---
title: "Stat 414 - Day 30"
subtitle: "Multilevel Logistic Regression (Ch. 17)"
output:
word_document:
reference_docx: BCStyleGuide.docx
html_notebook: default
editor: visual
---
```{r setup, include=FALSE}
knitr::opts_chunk$set(eval = FALSE)
knitr::opts_knit$set(global.par = TRUE)
#knitr::opts_chunk$set(fig.width=4, fig.height=2.67)
```
```{r, echo=FALSE, message=FALSE}
par(mar=c(4.1, 4.1, 1.1, 1.1))
options(digits = 7, scipen=3)
load(url("http://www.rossmanchance.com/iscam3/ISCAM.RData"))
library(tidyverse)
library(nlme)
library(lme4)
library(performance)
#install.packages("texreg")
#library(texreg)
```
**Logistic Regression**
With a binary response variable, we can predict the probability of success using the logistic "link function" to create a linear relationship with the log-odds. $$ ln (\pi/(1-\pi)) = \beta_0 + \beta_1 x $$ In running the generalized linear model, we also specify the distribution of the errors. For the logistic model, the default is the binomial distribution. For a binomial random variable, recall that $E(Y) = n \pi$ and $Var(Y) = n\pi(1-\pi)$. Note that we have one parameter here $\pi$ and not separate parameters for the mean and variance. Also note that the logistic models works just as well for binomial observations (response = number or proportions of successes) or Bernoulli observations (response = success or failure).
**Example 1:** Data were collected on 5,366 women who recently gave birth in Bangledesh. One question we can ask is whether mother's age ($mage$) predicts whether or not the mother receives prenatal care during pregnancy ($antemed$).
Fit a logistic regression model
```{r}
bang = read.delim("https://www.rossmanchance.com/stat414/data/Bangladesh.txt", header=TRUE, "\t")
head(bang$antemed) #note, the response variable is in "ungrouped" (Bernoulli) format
model.glm = glm(antemed ~ mage, data = bang, family=binomial)
summary(model.glm)
```
Note, these models can get complicated to run and you will start to notice they take a few minutes. "Fisher scoring iterations" is one approach.
```{r}
#library(effects)
plot(effects::allEffects(model.glm))
#expanding the x-values to ridiculous numbers to see the "S-shaped" curve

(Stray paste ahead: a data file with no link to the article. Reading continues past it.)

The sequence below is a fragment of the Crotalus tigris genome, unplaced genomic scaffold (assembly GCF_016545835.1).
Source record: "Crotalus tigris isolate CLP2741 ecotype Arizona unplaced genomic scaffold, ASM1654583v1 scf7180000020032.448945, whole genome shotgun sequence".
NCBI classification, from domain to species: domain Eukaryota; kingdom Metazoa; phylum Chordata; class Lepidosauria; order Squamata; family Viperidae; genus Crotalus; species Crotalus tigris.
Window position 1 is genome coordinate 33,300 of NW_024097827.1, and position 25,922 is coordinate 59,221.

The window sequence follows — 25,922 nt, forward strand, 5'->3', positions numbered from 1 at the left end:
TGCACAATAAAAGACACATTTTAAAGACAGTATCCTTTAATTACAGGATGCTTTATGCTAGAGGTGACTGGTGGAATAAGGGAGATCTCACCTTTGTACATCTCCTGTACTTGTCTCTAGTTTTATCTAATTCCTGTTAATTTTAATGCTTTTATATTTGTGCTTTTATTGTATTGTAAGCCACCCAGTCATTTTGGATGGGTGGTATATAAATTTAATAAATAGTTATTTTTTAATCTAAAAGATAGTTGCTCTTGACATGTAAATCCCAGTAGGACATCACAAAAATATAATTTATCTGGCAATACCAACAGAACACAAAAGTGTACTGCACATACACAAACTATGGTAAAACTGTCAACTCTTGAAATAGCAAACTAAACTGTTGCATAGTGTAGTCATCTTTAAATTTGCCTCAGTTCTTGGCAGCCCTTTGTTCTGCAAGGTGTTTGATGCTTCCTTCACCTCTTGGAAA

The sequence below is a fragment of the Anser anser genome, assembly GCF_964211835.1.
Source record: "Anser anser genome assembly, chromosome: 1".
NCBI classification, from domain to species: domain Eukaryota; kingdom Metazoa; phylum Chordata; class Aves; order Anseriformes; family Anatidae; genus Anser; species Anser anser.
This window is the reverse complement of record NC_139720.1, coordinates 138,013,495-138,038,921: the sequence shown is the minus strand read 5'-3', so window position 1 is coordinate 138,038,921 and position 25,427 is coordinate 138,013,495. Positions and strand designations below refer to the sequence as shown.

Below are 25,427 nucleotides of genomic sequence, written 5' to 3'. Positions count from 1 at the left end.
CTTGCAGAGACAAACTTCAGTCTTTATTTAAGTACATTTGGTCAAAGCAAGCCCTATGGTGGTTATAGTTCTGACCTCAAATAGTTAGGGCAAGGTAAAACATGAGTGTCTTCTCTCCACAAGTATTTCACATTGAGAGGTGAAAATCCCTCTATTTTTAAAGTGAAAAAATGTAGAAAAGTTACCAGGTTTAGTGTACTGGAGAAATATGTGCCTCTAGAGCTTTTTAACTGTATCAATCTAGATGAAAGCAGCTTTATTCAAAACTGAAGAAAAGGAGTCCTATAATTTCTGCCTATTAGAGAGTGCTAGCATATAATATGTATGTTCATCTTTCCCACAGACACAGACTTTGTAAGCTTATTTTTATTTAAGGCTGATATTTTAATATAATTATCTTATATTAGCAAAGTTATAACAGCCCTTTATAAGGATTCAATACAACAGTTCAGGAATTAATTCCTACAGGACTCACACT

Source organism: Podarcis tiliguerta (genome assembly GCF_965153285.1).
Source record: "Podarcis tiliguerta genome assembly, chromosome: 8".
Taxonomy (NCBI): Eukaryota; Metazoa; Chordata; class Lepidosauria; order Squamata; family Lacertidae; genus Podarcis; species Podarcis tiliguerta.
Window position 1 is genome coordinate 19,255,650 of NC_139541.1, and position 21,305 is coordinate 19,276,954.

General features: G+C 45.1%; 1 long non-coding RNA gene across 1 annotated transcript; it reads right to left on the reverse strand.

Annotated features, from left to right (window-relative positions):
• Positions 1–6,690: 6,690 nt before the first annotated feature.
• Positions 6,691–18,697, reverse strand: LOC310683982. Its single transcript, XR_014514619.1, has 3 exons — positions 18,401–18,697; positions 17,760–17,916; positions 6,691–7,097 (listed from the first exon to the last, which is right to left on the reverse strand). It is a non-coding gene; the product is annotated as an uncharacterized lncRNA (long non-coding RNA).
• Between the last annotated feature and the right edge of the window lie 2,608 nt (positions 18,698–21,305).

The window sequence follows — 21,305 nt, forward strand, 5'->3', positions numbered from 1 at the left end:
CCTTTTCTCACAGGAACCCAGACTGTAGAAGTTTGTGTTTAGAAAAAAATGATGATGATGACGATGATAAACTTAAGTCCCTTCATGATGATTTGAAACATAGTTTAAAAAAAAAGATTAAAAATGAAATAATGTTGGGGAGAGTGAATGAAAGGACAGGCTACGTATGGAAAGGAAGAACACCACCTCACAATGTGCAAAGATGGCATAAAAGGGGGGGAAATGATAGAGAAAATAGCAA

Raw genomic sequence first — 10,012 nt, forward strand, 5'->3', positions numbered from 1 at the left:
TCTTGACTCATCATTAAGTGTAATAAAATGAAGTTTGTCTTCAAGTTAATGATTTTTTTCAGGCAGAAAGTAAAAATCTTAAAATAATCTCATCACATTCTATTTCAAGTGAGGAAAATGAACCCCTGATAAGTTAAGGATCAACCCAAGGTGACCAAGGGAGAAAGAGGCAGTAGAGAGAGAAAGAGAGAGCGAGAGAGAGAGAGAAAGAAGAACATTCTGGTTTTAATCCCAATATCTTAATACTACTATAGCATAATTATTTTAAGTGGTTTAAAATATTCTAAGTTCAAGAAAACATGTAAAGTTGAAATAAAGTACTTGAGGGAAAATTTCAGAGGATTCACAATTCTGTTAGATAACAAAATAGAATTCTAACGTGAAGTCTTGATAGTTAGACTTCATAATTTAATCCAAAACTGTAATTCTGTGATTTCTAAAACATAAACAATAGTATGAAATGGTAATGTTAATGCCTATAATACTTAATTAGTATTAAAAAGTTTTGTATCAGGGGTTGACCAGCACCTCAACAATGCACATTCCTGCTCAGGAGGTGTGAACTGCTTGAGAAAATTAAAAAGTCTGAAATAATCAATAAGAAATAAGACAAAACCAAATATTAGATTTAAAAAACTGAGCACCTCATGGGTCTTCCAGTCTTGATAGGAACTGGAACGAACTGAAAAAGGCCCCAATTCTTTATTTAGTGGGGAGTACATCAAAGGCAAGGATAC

xseq = seq(-200, 300)
preds = exp(.694793 - .007690*xseq)/(1 + exp(.694793 - .007690*xseq))
plot(preds~xseq, type="l", ylab = "predicted probability")
```
(a) Summarize the "effect" of mom's age on the response
These observations were taken across 361 communities. Are there substantial community to community differences in the likelihood of receiving prenatal care?
```{r}
props = aggregate(bang, by = list(bang$comm), FUN = mean)
hist(props$antemed)
plot(props$antemed ~ as.factor(props$comm), ylab= "proportion prenatal care", xlab = "community ID")
summary(props$antemed); sd(props$antemed)
```
(b) Why did I use the "mean" function in the aggregate command?
(c) What is the average proportion?
(d) Is the association between "whether or not prenatal care" and "community" statistically significant?
```{r}
counts = aggregate(bang, by = list(bang$comm), FUN = sum)
chisq.test(counts$antemed)
```
So let's add the community variable to the model
```{r}
commF = as.factor(bang$comm)
model.glm2 = glm(antemed ~ magec + commF, data = bang, family = binomial, contrasts = list(commF = contr.sum))
#Are you sure you want to see this?
summary(model.glm2)$coefficients[1:5,1:4]
```
Why did I use "as.factor" with the comm variable?
Does the "effect" of mom's age change much when we added community to the model? What does this tell you?
We do see the significant differences among communities, but again, the individual communities aren't my primary interest and that's a lot of coefficients to print out!
Once again, we have the option of treating the community id as a random effect rather than a fixed effect. Here is the random intercepts model $$ln (\pi_j/(1-\pi_j)) = \beta_0 + u_{0j}$$ where $$u_{0j} \sim N(0, \tau_0^2)$$
(e) Explain what $u_{0j}$ and $\tau_{0}^2$ represent in this context.